Veteran’s Day…

Veterans’ Day was originally called Armistice Day. This day was set aside to reflect and remember the sacrifices men and women made during World War I in order to ensure peace. This truce was signed on November 11th, 1918 at 11 A.M. after 5 years of fighting.

The first official celebration was on November 11th, 1919. In other countries it is known as Remembrance Day. It was not until after the Korean War in 1953 that President Eisenhower signed the bill that officially changed the name to Veterans’ Day. But even today, a moment of silence is observed at 11am to mark the truce that ended WWI.

To honor the veterans, I want to share with you an interesting story passed via the military side of the house…

Here’s an interesting story of Naval Aviation. “Point of interest… about 3 minutes 12 seconds into the clip,  here,  you will see an F6F Hellcat, it’s hydraulics shot away during a strafing run, pancake on the carrier deck and slew into the island.

A deckhand was crushed between the aircraft and the superstructure and killed. The number on the plane is 30.The lanky pilot sitting dazed in the cockpit is a gentleman named Andy Cowan. Sadly, he died in 2008 at age 88.

A friend of mine was able to attend his lecture in 2006 or 7, and got a copy of the presentation. He was amazed at the man’s memory and his emotions all these years later…

To this day he cannot recall this accident without a tear coming to his eye. Andy is a marvel. He has absolute total recall of those bygone days.He is regularly invited back to the Naval War College to give a powerpoint demonstration to the young fighter jocks of today’s Navy. They hang on his every word.

A living link to the past… to the days when you got up close and personal to kill the enemy.No over-the-horizon missile kills…

Andy was the longest serving Navy fighter pilot in WWII. He was on his shakedown cruise off Gitmo on December 7th, 1941. The carrier Ranger made flank speed to Norfolk and the pilots were transshipped to San Francisco by train, then sped to Hawaii by ship.

He saw Pearl not long after the sneak attack, and again is unable to speak of it… a horrible disaster. He immediately went aboard the Lexington and in the course of the war had 4 carriers shot out from under him as he fought in every major Pacific battle… Coral Sea , Midway, Battle of Santa Cruz, Guadalcanal, Iwo Jima … you name it. Credited with 4.5 kills, he flew with Butch O’Hare, Cmdr Thatch (inventor of the ‘Thatch Weave’), flew with high scoring ace David McCampbell… served under Admirals Nimitz, Bull Halsey…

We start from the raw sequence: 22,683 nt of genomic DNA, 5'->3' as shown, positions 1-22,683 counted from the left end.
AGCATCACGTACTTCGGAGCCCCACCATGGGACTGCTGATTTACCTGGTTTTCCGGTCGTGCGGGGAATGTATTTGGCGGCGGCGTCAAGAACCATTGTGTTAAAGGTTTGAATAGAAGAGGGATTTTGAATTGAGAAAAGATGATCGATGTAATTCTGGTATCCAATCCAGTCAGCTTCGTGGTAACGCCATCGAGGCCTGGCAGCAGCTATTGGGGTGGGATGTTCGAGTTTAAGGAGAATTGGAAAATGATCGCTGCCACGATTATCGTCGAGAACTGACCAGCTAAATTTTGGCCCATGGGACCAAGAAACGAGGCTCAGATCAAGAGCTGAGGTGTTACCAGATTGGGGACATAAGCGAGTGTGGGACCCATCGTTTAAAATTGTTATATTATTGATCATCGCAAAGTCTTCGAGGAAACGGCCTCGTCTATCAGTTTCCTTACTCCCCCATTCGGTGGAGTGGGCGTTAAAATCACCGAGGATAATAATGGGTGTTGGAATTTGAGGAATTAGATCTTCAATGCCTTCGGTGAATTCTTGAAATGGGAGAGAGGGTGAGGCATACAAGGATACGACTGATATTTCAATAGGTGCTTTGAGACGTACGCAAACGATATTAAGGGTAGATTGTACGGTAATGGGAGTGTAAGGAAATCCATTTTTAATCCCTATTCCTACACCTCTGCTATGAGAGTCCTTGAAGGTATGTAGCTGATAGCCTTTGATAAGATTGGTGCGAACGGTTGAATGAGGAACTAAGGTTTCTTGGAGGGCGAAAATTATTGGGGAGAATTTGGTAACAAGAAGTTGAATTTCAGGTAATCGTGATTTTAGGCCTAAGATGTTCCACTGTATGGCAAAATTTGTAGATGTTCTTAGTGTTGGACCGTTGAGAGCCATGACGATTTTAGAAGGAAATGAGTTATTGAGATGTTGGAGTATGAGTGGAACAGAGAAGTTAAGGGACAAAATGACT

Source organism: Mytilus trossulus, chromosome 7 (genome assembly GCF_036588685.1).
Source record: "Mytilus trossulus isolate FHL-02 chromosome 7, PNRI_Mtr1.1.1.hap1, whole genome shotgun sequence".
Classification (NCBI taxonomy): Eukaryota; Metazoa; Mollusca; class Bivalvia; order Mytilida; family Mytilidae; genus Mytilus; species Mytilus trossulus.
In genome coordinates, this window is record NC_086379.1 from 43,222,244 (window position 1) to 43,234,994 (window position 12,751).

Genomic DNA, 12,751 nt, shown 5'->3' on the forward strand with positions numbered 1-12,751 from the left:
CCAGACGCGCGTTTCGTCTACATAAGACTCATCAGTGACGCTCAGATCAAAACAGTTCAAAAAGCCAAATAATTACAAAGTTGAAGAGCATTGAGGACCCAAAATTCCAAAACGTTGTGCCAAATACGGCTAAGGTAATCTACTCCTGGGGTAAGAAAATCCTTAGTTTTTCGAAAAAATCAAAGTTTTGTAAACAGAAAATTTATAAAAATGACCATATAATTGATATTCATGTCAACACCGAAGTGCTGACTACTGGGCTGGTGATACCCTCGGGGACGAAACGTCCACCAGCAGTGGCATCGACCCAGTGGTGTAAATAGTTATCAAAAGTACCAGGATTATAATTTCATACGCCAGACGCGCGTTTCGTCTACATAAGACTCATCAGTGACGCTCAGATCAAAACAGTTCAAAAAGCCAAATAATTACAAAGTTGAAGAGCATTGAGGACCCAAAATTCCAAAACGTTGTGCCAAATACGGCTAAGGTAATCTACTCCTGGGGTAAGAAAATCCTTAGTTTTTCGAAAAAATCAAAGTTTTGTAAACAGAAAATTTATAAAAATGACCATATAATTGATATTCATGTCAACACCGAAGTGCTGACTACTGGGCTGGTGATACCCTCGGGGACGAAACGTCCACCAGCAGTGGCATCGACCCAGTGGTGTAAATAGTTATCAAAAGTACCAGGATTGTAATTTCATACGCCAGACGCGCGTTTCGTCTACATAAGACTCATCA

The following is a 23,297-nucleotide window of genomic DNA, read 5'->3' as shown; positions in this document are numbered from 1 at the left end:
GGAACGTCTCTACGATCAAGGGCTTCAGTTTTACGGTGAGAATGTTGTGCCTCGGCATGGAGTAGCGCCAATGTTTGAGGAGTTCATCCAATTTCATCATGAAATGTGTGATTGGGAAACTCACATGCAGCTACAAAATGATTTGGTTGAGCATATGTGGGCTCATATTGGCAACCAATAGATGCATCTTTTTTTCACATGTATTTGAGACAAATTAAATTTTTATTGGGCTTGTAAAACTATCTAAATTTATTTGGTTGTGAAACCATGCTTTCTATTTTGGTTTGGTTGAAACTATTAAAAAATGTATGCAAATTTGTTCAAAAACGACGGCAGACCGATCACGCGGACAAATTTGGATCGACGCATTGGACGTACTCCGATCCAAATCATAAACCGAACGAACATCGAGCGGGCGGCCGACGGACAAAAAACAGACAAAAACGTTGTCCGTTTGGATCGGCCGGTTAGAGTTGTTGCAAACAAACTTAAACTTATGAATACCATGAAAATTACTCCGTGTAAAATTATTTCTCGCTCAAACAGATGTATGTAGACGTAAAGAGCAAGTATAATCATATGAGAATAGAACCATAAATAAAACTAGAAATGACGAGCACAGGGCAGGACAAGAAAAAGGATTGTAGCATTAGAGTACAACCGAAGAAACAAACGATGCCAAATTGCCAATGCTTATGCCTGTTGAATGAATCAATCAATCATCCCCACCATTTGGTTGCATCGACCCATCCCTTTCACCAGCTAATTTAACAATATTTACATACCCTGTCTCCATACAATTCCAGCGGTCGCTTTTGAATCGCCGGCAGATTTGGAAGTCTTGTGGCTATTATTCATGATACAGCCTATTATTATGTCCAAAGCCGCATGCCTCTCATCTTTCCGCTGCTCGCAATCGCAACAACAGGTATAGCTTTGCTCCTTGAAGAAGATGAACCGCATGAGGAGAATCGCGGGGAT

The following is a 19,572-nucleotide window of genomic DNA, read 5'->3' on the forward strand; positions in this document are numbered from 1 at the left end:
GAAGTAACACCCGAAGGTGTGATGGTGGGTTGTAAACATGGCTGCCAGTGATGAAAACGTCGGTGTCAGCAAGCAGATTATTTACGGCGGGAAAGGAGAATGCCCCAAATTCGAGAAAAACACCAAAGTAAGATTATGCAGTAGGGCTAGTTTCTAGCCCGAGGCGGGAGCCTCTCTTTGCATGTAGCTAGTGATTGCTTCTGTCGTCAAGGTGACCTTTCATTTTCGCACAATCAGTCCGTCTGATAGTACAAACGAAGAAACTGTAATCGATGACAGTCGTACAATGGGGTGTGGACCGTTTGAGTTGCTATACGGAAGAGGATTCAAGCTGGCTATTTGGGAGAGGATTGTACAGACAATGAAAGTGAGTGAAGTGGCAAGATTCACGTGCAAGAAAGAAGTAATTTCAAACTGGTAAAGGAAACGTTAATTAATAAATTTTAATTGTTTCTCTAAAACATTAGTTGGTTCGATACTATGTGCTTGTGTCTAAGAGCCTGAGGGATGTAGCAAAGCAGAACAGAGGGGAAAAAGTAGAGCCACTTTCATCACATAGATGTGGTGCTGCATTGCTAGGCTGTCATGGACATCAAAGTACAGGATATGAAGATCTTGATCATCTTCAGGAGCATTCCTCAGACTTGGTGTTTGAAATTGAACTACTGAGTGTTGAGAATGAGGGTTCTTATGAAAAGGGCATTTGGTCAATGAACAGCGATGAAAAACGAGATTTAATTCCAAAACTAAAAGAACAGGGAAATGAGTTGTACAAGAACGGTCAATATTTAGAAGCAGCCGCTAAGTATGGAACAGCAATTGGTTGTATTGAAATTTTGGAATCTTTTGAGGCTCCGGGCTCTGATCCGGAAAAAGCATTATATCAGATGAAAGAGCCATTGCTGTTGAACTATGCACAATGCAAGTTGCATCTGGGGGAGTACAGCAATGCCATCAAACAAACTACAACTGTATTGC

He has studied the Japanese side of the Pacific War and is a recognized expert on their side of it. He can reel off the names of all their capital ships and admirals and battles from memory.Remarkable man… and still alive to tell the tale…”

And you’ve never heard of him…

Today, you can thank a Veteran for their service!


Veteran’s Day… — 9 Comments

  1. Hey Old NFO;

    We honor those that came before us and hopefully pass our lessons to the new generation.

  2. That video, the things that went on there, THAT is the reason to stand at the National Anthem alone, and every time the flag passes by

  3. Stories of men like him account in part for why I volunteered. Not that I did anything heroic, but I only hope the stories I relate inspire others to make a similar choice.

  4. We are free only because of the service, sacrifice and valor of our veterans – from Lexington Green up to the present moment. A pause for the cause/moment of silence is that very least that people can offer, though most don’t think much about it.

    I believe in a mandatory service draft. Two years. Military, emptying bed pans at rest homes, cleaning up dog sh-t in public parks, whatever. No conscientious objection. The nation will find something for those who are unfit to serve in the armed forces to do.

    I realize that it would be unpopular both for the Harvard-bound and for the young people needed at home. But it’s about obligation and work, and taking young people away from their comfort zone. Not forever. Two years. Or they can flee to Canada or Mexico (as felons).

  5. Have a look at this. It’s about John Waldron, commander of Torpedo Squadron 8: